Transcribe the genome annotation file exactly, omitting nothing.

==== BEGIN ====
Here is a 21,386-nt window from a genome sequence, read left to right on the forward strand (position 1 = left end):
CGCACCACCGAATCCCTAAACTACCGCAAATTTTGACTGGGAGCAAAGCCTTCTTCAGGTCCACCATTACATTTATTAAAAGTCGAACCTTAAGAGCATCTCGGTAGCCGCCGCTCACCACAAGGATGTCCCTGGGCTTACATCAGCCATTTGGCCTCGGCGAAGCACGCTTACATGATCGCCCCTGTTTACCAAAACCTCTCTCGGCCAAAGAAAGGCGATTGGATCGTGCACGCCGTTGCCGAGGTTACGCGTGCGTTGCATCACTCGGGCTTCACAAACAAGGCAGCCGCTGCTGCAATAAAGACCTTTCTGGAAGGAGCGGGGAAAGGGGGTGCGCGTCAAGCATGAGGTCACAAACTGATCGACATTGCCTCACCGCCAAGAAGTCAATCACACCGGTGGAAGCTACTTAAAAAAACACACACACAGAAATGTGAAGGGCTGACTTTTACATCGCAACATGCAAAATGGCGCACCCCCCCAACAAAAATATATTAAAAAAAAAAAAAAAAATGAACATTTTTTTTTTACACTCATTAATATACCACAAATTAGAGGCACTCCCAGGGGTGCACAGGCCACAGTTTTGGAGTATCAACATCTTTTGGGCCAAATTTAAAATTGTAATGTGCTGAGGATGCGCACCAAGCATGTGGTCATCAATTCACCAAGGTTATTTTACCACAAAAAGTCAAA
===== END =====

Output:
Here is a 21,386-nt window from a genome sequence, read left to right on the forward strand (position 1 = left end):
CGCACCACCGAATCCCTAAACTACCGCAAATTTTGACTGGGAGCAAAGCCTTCTTCAGGTCCACCATTACATTTATTAAAAGTCGAACCTTAAGAGCATCTCGGTAGCCGCCGCTCACCACAAGGATGTCCCTGGGCTTACATCAGCCATTTGGCCTCGGCGAAGCACGCTTACATGATCGCCCCTGTTTACCAAAACCTCTCTCGGCCAAAGAAAGGCGATTGGATCGTGCACGCCGTTGCCGAGGTTACGCGTGCGTTGCATCACTCGGGCTTCACAAACAAGGCAGCCGCTGCTGCAATAAAGACCTTTCTGGAAGGAGCGGGGAAAGGGGGTGCGCGTCAAGCATGAGGTCACAAACTGATCGACATTGCCTCACCGCCAAGAAGTCAATCACACCGGTGGAAGCTACTTAAAAAAACACACACACAGAAATGTGAAGGGCTGACTTTTACATCGCAACATGCAAAATGGCGCACCCCCCCAACAAAAATATATTAAAAAAAAAAAAAAAAATGAACATTTTTTTTTTACACTCATTAATATACCACAAATTAGAGGCACTCCCAGGGGTGCACAGGCCACAGTTTTGGAGTATCAACATCTTTTGGGCCAAATTTAAAATTGTAATGTGCTGAGGATGCGCACCAAGCATGTGGTCATCAATTCACCAAGGTTATTTTACCACAAAAAGTCAAA